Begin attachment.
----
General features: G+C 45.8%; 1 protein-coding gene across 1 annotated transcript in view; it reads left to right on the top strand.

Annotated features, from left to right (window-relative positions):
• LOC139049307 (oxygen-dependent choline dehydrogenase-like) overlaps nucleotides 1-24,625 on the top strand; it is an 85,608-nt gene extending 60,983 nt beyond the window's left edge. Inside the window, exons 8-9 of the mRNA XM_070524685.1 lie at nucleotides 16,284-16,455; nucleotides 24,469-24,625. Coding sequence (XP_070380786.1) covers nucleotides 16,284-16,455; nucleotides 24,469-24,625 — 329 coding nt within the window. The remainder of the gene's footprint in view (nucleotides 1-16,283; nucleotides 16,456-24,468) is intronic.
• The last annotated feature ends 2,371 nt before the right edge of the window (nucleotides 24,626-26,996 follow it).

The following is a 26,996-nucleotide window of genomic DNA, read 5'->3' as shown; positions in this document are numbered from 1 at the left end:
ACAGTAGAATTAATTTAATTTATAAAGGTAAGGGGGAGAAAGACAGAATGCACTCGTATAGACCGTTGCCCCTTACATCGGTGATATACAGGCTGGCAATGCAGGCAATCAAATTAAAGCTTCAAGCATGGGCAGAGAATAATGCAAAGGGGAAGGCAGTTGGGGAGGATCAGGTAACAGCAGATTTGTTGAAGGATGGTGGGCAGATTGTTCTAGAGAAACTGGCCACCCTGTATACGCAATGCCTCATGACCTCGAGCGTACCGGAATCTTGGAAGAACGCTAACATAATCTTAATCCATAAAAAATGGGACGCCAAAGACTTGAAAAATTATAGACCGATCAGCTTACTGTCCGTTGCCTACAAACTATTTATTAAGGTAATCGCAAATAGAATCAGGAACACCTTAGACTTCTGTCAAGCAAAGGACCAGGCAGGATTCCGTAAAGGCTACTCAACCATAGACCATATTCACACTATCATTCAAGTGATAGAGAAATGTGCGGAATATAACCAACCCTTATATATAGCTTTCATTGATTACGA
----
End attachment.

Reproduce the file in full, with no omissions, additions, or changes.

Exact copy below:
General features: G+C 45.8%; 1 protein-coding gene across 1 annotated transcript in view; it reads left to right on the top strand.

Annotated features, from left to right (window-relative positions):
• LOC139049307 (oxygen-dependent choline dehydrogenase-like) overlaps nucleotides 1-24,625 on the top strand; it is an 85,608-nt gene extending 60,983 nt beyond the window's left edge. Inside the window, exons 8-9 of the mRNA XM_070524685.1 lie at nucleotides 16,284-16,455; nucleotides 24,469-24,625. Coding sequence (XP_070380786.1) covers nucleotides 16,284-16,455; nucleotides 24,469-24,625 — 329 coding nt within the window. The remainder of the gene's footprint in view (nucleotides 1-16,283; nucleotides 16,456-24,468) is intronic.
• The last annotated feature ends 2,371 nt before the right edge of the window (nucleotides 24,626-26,996 follow it).

The following is a 26,996-nucleotide window of genomic DNA, read 5'->3' as shown; positions in this document are numbered from 1 at the left end:
ACAGTAGAATTAATTTAATTTATAAAGGTAAGGGGGAGAAAGACAGAATGCACTCGTATAGACCGTTGCCCCTTACATCGGTGATATACAGGCTGGCAATGCAGGCAATCAAATTAAAGCTTCAAGCATGGGCAGAGAATAATGCAAAGGGGAAGGCAGTTGGGGAGGATCAGGTAACAGCAGATTTGTTGAAGGATGGTGGGCAGATTGTTCTAGAGAAACTGGCCACCCTGTATACGCAATGCCTCATGACCTCGAGCGTACCGGAATCTTGGAAGAACGCTAACATAATCTTAATCCATAAAAAATGGGACGCCAAAGACTTGAAAAATTATAGACCGATCAGCTTACTGTCCGTTGCCTACAAACTATTTATTAAGGTAATCGCAAATAGAATCAGGAACACCTTAGACTTCTGTCAAGCAAAGGACCAGGCAGGATTCCGTAAAGGCTACTCAACCATAGACCATATTCACACTATCATTCAAGTGATAGAGAAATGTGCGGAATATAACCAACCCTTATATATAGCTTTCATTGATTACGA